Ontology Reengineering: A Case Study from the Automotive Industry

By Rychtyckyj, Nestor; Raman, Venkatesh et al. | AI Magazine, Spring 2017 | Go to article overview

Ontology Reengineering: A Case Study from the Automotive Industry


Rychtyckyj, Nestor, Raman, Venkatesh, Sankaranarayanan, Baskaran, Kumar, P. Sreenivasa, Khemani, Deepak, AI Magazine


The Direct Labor Management System (DLMS) (Rychtyckyj 1999) was initially developed and deployed in Ford Motor Company's North American assembly plants back in the early 1990s. It was recognized that an ontology and a reasoner were required to represent the complex knowledge in the manufacturing process. This was done by creating an implementation of the KL-ONE language using the LISP programming language and developing a classifier that could reason with the ontology. This implementation turned out to be extremely successful and became the production version as the system was expanded to assembly plants first in Europe and then the rest of the world. Throughout this, the KL-ONE architecture remained in place as the ontology was expanded and maintained through thousands of updates.

As the semantic web architecture and standards were developed, it became obvious that the Global Study Process Allocation System (GSPAS) KL-ONE ontology would be much more usable and of better value to Ford if it could be rewritten into OWL/RDF. An ontology based on modern semantic web standards would be much easier to maintain and could be extended and utilized for other applications in the company. The main issue was in terms of time and resources: GSPAS was a production system with high value to the business customers and it was impossible to spare the people to redo the ontology and keep the existing system in production. An alternative solution was needed and Ford found it by partnering with the Indian Institute of Technology Madras (IITM) in Chennai, India. Ford elected to partner with IITM because the university has an excellent reputation with a strong background in artificial intelligence (Khemani 2013), and moreover, Ford wanted to develop a strong relationship with the university.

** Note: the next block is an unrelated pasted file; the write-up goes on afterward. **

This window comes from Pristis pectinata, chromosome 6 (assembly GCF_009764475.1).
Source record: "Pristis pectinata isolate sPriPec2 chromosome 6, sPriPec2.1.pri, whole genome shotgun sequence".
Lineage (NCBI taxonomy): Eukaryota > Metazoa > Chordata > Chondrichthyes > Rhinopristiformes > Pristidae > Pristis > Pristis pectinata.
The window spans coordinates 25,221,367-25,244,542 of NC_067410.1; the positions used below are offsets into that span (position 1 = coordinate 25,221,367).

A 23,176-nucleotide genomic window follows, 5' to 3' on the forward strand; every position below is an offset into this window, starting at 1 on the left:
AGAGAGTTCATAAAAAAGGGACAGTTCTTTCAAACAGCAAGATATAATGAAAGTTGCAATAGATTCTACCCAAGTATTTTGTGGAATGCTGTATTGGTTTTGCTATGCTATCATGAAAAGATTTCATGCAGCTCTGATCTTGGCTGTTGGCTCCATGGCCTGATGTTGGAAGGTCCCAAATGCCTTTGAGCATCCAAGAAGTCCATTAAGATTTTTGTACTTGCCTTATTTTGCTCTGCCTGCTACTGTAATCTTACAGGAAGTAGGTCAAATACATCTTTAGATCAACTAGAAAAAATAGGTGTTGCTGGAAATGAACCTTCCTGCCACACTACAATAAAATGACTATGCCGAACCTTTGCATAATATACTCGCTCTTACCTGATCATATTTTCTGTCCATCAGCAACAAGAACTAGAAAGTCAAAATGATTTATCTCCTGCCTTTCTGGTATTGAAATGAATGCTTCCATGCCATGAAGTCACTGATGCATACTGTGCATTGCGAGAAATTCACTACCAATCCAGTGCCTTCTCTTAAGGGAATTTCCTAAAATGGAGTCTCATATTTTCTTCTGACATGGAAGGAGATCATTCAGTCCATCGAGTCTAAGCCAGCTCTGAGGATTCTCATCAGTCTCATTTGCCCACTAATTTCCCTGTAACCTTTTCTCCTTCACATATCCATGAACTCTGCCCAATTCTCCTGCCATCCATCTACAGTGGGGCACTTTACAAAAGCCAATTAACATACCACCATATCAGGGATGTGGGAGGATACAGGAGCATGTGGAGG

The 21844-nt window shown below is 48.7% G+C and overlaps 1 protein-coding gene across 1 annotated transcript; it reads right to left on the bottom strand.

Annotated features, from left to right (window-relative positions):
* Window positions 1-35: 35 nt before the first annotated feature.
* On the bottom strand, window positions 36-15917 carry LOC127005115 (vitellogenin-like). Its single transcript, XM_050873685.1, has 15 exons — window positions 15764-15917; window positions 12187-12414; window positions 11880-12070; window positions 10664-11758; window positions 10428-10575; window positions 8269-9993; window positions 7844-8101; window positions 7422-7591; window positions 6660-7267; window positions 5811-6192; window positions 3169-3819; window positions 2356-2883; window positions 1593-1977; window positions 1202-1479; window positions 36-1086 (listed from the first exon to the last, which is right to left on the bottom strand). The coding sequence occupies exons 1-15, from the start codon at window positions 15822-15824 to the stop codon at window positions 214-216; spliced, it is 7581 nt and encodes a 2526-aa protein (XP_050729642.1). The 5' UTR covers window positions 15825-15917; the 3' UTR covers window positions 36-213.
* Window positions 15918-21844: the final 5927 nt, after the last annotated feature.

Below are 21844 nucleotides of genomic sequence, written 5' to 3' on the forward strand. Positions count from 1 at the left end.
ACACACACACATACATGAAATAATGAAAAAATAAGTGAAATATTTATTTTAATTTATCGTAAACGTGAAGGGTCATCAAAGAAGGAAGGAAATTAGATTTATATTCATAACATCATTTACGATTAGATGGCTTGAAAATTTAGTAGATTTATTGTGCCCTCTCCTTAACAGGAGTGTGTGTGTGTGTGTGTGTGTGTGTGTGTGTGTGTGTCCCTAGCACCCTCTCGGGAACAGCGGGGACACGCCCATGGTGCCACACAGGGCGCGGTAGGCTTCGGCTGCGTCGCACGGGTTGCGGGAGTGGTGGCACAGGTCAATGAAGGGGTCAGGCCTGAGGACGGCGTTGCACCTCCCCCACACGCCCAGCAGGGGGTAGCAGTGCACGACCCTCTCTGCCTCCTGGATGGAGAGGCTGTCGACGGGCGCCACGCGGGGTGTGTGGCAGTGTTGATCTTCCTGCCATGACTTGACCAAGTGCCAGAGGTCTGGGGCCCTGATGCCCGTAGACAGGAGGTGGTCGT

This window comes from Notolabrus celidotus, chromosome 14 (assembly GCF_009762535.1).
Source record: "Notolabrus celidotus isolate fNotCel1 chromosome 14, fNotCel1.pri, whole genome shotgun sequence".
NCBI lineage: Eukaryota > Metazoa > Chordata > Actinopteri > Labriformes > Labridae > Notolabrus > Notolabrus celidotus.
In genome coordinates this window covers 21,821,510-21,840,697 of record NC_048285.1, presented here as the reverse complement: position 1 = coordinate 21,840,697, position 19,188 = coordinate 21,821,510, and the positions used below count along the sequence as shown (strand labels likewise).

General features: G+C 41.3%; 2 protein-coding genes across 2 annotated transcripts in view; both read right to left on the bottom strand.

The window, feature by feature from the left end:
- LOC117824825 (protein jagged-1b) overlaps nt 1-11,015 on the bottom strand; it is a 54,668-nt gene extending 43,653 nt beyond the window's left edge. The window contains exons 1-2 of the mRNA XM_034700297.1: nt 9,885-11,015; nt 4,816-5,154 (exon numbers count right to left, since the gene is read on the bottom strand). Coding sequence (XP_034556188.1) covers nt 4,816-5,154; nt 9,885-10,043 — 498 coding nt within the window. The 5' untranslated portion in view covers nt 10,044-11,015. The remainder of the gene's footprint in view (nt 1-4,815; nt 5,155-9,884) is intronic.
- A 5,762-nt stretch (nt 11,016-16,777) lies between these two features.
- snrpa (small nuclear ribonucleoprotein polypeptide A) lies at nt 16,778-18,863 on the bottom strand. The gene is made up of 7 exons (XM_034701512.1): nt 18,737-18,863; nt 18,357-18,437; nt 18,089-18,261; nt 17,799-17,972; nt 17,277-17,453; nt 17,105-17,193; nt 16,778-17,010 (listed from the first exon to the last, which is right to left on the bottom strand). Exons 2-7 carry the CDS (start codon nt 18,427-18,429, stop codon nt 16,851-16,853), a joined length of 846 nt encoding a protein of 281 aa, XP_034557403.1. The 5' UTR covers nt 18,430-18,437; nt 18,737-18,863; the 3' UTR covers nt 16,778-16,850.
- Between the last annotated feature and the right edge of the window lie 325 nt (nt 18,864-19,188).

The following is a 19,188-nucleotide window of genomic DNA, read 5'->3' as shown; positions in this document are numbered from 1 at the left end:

The results of this project were very successful. The IITM team delivered a reengineered OWL/RDF ontology that contained the knowledge in the existing KL-ONE ontology. The Ford team validated and updated the ontology to meet Ford's requirements and has deployed the lexical ontology into the GSPAS application. In the rest of the article we will describe the structure and usage of the existing KL-ONE ontology, and then describe the conversion approach and the conversion process.

In this article, we refer to the GSPAS KL-ONE ontology as GSPAS KB or as GSPAS ontology or as KL-ONE ontology, and refer to the reengineered GSPAS OWL ontology as new ontology or as OWL ontology.

GSPAS and the KL-ONE Ontology

Ford's DLMS was developed to standardize vehicle assembly, improve efficiency, and reduce cost throughout the entire manufacturing process planning system. DLMS was then integrated into Ford's Global Study Process Allocation System, which is currently used across all of Ford's global vehicle assembly and powertrain plants.

Artificial intelligence in GSPAS is used for several different purposes: (1) Validate the correctness of process sheets that describe assembly operations. (2) Develop a list of operator work instructions and associated MODAPTS (modular arrangement of predetermined time standards) codes (Sullivan, Carey, and Farrell 2001) for each assembly operation in the process sheet. (3) Check the process sheet for ergonomic concerns. (4) Translate the process sheets into the language used at a particular assembly plant.

Figure 1 shows the architecture of the GSPAS AI application. Figure 2 shows a sample process sheet with five build steps and two tool specifications; at such granularity, thousands of process sheets are used to document the build steps for a whole vehicle. The core of the GSPAS AI application is an ontology that contains relevant knowledge about Ford's manufacturing processes including the labor requirements for the assembly operations, part and tooling information, workplace ergonomic concerns, linguistic representation of Standard Language (Rychtyckyj 2006) and other concepts. Figure 3 shows how this ontology is used to generate operator work instructions and MODAPTS codes. …

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